Sunlight and Vitamin D associate with a reduced risk of Leukemia. Or is it really only Sun Exposure?

Sunlight and Vitamin D associate with a reduced risk of Leukemia. Or is it really only Sun Exposure?

By Marc Sorenson, EdD  Sunlight institute…

Recent research shows that there is a higher risk of leukemia in countries that are at high latitudes in the north or low latitudes in the south. The risk is twice as high at these latitudes as at latitudes closer to the equator.[1] Dr. Cedrick Garland, one of the authors of the research, stated that “these results suggest that much of the burden of leukemia worldwide is due to the epidemic of vitamin D deficiency we are experiencing in winter in populations distant from the equator.” Since persons living far from the equator have much less exposure to the sun’s rays, due to shorter sunlight seasons and more cloudiness, the statement regarding vitamin D deficiency makes sense; UVB from sun exposure, or another source such as tanning lamps, is necessary to stimulate the skin to produce vitamin D—hence the association between latitude and vitamin D.

However, Dr. William B Grant sent me an interesting paper that leads me to believe that some things that seem to make sense may not necessarily be true. The paper showed that there was little difference among vitamin D levels in countries at different latitudes,[2] with levels being close to 20 ng/ml on average. This would lead me to believe that vitamin D was not the factor that caused the reduced risk of leukemia among the countries that received more sunlight.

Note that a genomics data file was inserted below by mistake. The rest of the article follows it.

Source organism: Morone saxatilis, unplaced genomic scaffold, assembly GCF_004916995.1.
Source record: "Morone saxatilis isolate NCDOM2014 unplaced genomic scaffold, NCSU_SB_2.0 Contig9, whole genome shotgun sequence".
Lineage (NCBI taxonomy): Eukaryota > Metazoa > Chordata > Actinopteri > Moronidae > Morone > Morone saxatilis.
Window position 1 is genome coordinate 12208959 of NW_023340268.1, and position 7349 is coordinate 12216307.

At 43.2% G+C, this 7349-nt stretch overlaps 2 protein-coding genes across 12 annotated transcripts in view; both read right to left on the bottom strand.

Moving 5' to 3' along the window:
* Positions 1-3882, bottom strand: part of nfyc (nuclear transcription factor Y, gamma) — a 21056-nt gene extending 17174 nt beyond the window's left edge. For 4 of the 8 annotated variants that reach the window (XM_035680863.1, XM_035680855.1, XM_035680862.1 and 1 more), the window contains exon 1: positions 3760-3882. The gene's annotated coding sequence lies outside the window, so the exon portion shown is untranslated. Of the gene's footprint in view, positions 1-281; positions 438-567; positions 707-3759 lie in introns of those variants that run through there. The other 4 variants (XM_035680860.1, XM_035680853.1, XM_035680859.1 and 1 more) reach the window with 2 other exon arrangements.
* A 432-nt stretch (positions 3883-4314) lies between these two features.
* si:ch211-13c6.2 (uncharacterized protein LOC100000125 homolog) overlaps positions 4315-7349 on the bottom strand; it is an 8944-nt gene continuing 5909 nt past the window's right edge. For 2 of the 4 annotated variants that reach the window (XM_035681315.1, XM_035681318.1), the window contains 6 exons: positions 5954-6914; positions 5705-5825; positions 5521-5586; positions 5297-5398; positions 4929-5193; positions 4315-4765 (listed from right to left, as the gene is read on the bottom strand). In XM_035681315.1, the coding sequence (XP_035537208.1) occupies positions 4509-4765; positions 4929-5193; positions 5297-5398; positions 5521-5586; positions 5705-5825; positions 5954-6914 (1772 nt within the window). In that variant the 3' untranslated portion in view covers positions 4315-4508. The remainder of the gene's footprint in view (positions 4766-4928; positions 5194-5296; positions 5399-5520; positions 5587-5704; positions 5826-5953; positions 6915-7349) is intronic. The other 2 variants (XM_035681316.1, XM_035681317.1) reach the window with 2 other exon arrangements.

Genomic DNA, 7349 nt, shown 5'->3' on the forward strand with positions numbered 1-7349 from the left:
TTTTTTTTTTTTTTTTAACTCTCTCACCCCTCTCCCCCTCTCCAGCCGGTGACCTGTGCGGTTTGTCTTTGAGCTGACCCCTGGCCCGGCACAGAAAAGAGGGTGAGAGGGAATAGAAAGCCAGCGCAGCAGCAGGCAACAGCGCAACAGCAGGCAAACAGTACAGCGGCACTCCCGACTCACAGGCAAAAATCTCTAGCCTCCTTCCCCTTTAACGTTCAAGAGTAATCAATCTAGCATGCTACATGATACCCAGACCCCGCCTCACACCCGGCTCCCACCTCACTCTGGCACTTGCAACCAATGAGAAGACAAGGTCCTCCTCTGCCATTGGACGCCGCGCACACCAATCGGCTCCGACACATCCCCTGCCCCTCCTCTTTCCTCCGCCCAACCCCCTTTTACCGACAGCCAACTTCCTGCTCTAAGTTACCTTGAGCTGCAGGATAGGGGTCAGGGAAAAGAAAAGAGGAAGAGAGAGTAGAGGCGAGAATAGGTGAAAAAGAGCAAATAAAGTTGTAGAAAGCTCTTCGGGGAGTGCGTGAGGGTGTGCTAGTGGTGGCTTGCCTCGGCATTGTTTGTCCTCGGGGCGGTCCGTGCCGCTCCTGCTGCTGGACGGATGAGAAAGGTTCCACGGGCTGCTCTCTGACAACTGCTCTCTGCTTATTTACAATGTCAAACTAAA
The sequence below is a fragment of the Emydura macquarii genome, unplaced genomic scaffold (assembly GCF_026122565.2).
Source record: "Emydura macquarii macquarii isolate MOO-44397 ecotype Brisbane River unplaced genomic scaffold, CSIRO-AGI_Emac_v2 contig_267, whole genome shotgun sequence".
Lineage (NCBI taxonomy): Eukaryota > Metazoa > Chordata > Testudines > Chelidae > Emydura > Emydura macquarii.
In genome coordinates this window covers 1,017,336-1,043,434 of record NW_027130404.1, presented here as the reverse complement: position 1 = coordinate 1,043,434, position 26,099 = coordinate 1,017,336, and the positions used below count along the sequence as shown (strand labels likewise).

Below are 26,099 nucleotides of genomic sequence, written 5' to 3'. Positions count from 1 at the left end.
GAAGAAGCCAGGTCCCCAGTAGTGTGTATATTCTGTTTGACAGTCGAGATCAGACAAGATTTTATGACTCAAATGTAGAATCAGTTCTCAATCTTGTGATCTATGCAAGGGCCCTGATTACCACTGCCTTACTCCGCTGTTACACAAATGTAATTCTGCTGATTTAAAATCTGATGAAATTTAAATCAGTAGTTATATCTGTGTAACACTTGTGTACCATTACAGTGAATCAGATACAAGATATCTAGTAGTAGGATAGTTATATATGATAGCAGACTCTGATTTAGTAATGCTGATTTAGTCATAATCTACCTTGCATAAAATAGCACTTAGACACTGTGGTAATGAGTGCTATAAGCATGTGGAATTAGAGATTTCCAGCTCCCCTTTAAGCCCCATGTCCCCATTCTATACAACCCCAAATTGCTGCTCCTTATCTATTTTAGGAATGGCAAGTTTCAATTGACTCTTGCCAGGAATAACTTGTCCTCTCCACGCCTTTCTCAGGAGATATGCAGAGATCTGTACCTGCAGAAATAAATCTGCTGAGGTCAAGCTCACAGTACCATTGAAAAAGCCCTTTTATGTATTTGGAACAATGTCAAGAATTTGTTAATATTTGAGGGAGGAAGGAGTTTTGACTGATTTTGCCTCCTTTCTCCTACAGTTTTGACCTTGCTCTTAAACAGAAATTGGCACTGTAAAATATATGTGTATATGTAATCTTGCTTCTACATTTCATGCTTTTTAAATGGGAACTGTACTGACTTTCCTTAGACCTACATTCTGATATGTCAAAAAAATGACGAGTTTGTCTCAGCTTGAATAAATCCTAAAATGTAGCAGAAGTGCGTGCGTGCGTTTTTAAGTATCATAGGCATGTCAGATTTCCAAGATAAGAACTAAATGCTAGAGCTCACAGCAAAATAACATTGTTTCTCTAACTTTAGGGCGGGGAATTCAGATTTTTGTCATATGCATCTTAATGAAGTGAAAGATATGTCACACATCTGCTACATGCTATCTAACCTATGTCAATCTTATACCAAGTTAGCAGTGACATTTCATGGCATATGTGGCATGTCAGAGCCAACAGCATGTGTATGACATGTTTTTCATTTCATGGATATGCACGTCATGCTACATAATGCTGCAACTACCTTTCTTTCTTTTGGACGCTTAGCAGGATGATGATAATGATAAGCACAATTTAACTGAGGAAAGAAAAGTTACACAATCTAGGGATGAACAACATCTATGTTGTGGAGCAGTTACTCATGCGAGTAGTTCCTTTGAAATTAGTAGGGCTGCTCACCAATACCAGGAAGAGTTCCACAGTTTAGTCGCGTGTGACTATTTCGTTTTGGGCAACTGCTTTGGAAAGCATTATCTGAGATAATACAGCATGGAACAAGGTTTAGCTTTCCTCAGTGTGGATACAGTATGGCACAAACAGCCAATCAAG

We are then left to determine the cause of the reduced risk of leukemia in the sunny countries. There are really only two factors that come to mind. First, sunlight, through the eyes, stimulates the production of serotonin/melatonin, which have been associated with protection against cancer in some studies. Sunlight also stimulates the skin to produce nitric oxide and endorphin, which could have an impact. Second, populations residing in areas closer to the equator are likely to have access to year-round fruits and vegetables, which have been shown to associate to a lower risk of cancer. Whatever the reason, this is one more example of better health among people who receive more sunlight. And remember, even those fruits and veggies need sunlight to thrive. So let’s safely embrace the sun.

[1] Cuomo RE, Garland CF, Gorham ED, Mohr SB. Cuomo RE, Garland CF, Gorham ED, Mohr SB. Low Cloud Cover-Adjusted Ultraviolet B Irradiance Is Associated with High Incidence Rates of Leukemia: Study of 172 Countries. PLoS One. 2015 Dec 4;10(12). 

[2] Jennifer Hilger, Angelika Friedel, Raphael Herr, Tamara Rausch, Franz Roos, Denys A. Wahl, Dominique D. Pierroz, Peter Weber and Kristina Hoffmann. A systematic review of vitamin D status in populations worldwide. Br J Nutr. 2014 Jan 14;111(1):23-45.

 

 

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